How to Make Use of a Copper Bracelet Each Day
A copper bracelet, to a serious user, should essentially become like an additional limb. As mentioned, these bracelets can join your ritual jewelry (such as your wedding ring or medical tag) and be on your person more often than not.
Those who say they have success with copper bracelets seem to be the religious wearers who actually never take them off unless absolutely necessary. This makes sense, as the longer the copper is left on the body, the more significant any impact is likely to be. Wearing the bracelet for two hours each evening, for example, means that there is little to no chance for any copper absorption to take place. Wearing it at all times means even wearing it to bed and in the shower, or while washing the dishes.
If you are simply using a copper bracelet as a preventative aid for expected future bodily ailments, then, according to some proponents, wearing it for half of the day will suffice. According to proponents, the best way to do this is either to wear the bracelet all day as you are out and about, or all night while you sleep.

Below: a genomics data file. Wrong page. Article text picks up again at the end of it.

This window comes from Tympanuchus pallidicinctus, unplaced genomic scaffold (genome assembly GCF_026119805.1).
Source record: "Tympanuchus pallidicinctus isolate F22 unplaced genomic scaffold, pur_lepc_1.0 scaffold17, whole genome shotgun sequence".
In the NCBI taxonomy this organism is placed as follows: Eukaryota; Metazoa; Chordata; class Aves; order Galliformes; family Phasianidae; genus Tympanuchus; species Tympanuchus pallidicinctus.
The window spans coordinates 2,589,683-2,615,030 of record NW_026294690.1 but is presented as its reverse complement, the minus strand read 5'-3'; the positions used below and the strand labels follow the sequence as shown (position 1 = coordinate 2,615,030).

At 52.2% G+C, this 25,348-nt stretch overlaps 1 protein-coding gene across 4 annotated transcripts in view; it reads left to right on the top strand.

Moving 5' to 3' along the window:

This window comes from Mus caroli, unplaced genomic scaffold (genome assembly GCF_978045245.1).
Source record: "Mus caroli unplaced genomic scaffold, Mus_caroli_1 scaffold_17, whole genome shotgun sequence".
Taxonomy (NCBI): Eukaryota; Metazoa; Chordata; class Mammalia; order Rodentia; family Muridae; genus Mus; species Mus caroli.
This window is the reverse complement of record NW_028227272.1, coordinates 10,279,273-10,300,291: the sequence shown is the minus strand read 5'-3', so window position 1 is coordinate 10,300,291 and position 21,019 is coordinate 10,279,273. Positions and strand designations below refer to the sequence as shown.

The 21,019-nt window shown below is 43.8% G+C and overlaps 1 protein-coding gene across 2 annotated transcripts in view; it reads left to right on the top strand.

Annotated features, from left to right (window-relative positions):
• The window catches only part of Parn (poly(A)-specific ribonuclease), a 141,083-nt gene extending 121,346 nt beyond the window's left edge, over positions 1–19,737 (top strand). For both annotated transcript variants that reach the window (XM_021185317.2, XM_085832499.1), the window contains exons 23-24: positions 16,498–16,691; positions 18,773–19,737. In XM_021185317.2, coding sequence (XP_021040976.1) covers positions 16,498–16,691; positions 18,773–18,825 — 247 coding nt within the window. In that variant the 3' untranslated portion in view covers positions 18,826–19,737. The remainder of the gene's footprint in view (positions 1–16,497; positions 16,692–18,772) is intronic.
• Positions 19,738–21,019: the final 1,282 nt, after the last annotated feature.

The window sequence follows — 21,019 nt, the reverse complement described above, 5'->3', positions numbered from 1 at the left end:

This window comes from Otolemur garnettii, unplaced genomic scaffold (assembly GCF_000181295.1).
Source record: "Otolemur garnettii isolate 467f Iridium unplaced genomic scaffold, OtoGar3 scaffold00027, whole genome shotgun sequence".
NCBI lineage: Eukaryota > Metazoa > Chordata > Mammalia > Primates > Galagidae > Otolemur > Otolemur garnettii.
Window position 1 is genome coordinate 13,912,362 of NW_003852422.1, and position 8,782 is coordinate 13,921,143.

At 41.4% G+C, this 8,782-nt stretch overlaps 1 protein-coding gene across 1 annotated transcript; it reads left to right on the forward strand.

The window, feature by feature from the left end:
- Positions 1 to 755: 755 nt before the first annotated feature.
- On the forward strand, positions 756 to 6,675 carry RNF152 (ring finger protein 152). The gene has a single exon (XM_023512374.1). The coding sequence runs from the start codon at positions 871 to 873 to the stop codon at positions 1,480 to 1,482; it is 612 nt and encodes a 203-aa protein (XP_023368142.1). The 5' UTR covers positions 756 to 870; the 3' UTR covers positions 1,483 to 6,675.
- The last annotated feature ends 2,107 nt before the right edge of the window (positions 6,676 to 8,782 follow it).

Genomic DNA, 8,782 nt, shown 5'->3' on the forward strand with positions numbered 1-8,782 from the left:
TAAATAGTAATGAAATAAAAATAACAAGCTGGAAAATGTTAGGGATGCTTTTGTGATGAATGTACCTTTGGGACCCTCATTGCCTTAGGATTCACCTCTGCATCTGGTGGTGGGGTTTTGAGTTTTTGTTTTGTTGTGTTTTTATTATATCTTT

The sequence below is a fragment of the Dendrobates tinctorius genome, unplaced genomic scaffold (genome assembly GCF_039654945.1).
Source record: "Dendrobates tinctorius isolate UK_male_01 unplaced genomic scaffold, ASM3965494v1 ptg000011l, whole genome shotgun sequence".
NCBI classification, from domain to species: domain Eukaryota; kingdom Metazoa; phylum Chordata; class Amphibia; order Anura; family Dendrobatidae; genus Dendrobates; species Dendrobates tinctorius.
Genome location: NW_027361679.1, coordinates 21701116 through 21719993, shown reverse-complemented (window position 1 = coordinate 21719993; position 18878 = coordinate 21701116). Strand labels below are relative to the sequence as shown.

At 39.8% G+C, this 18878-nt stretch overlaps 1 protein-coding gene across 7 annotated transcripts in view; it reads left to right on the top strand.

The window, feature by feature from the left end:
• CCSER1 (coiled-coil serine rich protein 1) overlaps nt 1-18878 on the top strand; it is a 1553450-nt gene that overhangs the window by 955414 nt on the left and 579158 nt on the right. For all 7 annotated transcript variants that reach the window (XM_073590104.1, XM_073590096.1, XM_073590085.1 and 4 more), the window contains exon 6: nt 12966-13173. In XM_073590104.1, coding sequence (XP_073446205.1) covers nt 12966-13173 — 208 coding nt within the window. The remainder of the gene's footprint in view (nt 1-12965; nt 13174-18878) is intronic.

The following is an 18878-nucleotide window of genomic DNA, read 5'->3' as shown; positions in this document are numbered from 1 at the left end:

Typically, for treatment of disease, proponents advise wearing your copper bracelet on your left wrist. Anyone who suffers from anemia, however, is encouraged to wear their copper bracelet on alternating wrists in order to distribute micro-minerals such as iron.
One of the biggest perks of copper bracelets is how long they last. According to some proponents, will only need to replace your bracelet after two years of continued use for optimal effect, but this can be extended if you are not a constant wearer.
Care and Cleaning Instructions
Your copper bracelet will rarely collect dirt or grime, and if it does it is easy to wipe down with a damp cloth, the same way you would any other mental object. That being said, copper is a unique substance in that it tends to oxidize very easily, and oftentimes one will confuse this copper oxide (also known as 'patina') for regular filth.